Representation for Immigrants and Refugee Claimants
This study has been undertaken to examine the need that immigrants and refugee claimants have for assistance and representation in relation to legal proceedings under the Immigration and Refugee Protection Act (IRPA). From responses received in interviews with over 150 respondents who have direct experience in these proceedings, it is evident that the persons who are the subject of the proceedings do need assistance and representation at various stages in the legal process. The level of knowledge that most immigrants and refugee claimants have with respect to the Canadian legal system and with respect to the substantive law applicable to their particular situation is extremely limited. It is therefore totally unrealistic to think that these individuals have the capacity to participate in legal proceedings under the IRPA without some form of assistance and/or representation.
Respondents interviewed for the study focussed most of their comments on issues relating to representation for refugee claimants, as distinct from the immigrant population in general. Persons who immigrate to Canada through regular immigration channels are less likely than refugee claimants to become involved in legal proceedings for which representation is required. These immigrants are also more likely than refugee claimants to have sufficient resources to hire counsel to represent them when required. This is consistent with the fact that over 90 percent of legal aid expenditure in Canada devoted to immigration and refugee matters is directed to providing representation for refugee claimants. Bearing these considerations in mind, the study has been directed primarily to examining the representation needs of refugee claimants.
Legal aid for immigrants and refugee claimants
The IRPA provides that persons who are the subject of proceedings under the Act have a right, at their own expense, to be represented by a barrister, solicitor or other counsel. However, exercise of this statutory right is limited to situations where the person concerned is able to pay for such counsel. As a practical matter, for immigrants and refugee claimants who do not have the financial resources to pay for legal counsel, the exercise of this right to counsel is largely dependent on availability of legal aid.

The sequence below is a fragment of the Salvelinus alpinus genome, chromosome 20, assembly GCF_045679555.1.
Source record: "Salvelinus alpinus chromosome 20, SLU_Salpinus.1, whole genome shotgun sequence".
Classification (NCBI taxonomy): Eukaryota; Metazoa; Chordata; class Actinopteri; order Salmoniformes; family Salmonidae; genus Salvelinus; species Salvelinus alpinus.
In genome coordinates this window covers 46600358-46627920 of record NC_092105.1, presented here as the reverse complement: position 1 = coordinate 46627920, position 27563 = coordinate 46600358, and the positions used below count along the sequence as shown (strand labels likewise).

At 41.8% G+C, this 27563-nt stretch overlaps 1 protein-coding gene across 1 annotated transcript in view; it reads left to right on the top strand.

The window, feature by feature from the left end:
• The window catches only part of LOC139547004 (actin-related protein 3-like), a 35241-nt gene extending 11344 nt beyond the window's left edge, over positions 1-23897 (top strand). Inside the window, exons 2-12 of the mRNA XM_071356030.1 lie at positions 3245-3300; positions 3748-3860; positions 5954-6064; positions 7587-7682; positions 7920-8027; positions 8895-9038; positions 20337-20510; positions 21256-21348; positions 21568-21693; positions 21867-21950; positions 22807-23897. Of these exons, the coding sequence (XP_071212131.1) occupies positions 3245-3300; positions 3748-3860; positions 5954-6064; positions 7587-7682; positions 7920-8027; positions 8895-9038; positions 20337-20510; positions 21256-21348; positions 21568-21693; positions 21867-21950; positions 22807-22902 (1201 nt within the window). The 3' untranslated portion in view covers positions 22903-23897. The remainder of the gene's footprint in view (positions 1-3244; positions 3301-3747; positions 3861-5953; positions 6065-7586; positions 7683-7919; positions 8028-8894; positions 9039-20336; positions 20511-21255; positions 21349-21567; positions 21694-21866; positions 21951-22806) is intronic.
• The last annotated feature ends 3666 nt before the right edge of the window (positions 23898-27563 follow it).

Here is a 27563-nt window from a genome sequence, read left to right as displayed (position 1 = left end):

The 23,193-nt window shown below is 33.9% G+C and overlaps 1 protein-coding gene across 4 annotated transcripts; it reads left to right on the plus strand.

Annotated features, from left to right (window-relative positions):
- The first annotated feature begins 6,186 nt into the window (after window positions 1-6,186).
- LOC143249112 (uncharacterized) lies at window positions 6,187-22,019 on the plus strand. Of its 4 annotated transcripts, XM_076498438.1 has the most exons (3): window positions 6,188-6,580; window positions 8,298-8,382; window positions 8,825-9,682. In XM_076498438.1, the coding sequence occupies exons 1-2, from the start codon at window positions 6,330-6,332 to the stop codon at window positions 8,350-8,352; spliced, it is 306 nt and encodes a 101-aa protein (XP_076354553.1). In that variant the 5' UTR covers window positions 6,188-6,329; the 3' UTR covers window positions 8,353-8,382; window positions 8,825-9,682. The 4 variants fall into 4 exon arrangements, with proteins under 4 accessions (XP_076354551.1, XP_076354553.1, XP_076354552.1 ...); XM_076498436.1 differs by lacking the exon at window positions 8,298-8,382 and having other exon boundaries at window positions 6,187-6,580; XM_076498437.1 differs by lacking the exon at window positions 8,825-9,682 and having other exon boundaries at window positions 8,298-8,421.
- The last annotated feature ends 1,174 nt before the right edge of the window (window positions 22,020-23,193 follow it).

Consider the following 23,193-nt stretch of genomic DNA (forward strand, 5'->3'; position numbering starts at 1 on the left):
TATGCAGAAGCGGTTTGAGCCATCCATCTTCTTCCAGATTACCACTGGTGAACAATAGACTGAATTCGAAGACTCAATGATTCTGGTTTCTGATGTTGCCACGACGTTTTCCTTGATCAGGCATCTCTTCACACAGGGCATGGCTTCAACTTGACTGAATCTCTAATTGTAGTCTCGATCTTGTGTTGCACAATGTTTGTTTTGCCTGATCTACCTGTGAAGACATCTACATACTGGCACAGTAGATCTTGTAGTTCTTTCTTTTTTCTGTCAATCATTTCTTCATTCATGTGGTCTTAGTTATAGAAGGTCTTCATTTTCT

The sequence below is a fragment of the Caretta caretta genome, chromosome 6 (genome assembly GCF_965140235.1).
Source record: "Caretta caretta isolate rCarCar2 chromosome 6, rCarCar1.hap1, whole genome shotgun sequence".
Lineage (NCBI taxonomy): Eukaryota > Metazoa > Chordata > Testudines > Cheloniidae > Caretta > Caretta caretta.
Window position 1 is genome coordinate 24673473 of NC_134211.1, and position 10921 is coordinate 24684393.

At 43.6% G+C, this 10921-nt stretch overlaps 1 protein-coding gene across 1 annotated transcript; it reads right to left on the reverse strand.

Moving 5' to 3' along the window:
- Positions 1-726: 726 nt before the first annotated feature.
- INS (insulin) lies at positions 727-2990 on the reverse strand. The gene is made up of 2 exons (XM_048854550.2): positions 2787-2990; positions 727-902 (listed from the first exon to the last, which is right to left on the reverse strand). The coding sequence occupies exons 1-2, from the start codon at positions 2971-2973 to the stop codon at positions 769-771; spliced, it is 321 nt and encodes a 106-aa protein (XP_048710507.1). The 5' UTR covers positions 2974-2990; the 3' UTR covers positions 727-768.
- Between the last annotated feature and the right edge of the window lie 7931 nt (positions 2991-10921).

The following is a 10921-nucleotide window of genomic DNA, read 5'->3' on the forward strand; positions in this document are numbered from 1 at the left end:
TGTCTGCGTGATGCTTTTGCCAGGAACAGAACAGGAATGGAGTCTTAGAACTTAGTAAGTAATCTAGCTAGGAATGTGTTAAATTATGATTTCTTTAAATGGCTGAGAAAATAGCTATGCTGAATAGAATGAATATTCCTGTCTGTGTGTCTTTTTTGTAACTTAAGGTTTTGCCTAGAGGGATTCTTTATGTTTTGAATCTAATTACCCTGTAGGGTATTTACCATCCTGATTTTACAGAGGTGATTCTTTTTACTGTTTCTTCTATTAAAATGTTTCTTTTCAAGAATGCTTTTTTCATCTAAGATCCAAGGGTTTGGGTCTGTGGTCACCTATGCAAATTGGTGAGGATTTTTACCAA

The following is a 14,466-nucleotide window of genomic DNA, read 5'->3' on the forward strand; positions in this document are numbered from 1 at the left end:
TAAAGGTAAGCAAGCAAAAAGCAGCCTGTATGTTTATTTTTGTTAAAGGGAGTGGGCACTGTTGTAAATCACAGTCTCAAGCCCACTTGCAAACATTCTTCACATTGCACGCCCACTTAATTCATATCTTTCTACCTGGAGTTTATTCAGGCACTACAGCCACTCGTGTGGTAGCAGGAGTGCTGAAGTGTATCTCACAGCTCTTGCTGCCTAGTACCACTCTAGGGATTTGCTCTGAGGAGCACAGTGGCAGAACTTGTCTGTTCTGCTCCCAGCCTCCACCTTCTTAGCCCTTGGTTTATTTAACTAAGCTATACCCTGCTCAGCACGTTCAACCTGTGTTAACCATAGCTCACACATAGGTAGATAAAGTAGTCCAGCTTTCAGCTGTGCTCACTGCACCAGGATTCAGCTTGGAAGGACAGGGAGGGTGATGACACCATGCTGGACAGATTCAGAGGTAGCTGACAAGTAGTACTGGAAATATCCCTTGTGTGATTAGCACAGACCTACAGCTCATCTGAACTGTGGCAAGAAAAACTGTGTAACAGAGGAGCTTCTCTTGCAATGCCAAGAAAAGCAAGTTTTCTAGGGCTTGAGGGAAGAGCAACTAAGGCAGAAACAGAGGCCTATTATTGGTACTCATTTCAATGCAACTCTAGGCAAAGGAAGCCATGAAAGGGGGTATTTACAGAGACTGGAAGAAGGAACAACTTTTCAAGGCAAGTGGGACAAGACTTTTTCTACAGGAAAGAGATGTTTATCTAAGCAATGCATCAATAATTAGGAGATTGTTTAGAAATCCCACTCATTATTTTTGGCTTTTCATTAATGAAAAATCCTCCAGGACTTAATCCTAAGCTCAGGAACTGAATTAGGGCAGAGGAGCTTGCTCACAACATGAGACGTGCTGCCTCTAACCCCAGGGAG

Legal aid services in immigration and refugee matters are delivered predominantly by members of the private bar under judicare arrangements. British Columbia, Ontario and Alberta have legal aid tariffs that allow lawyers to charge an hourly fee, subject to time limits for specific services. Quebec and Manitoba pay a flat fee for most legal aid services relating to immigration and refugee matters. Newfoundland, alone among the six provinces that provide coverage for immigration and refugee matters, delivers legal aid services to immigrants and refugee claimants exclusively through staff counsel.
There is now a growing acceptance that mixed approaches, which include elements of the judicare and staff models, offer advantages over pure variants of either model.
Legal aid authorities in Alberta and Manitoba have established pilot projects to evaluate the utility of using paralegals to provide some of the services currently being provided by lawyers in most other jurisdictions.
In provinces that do not have legal aid coverage for immigration and refugee matters, non-government organizations (NGOs) have stepped in to assist immigrants and refugee claimants who cannot afford to hire counsel. The work being done by volunteers and by NGOs that are functioning on very limited budgets is filling a pressing need. But the people who are providing these services pointed out that their services are not a realistic substitute for legal representation properly funded by legal aid. Respondents who are providing these services were concerned that they are being used by government to provide a cheap substitute for legal aid that is sorely needed by the clients they serve.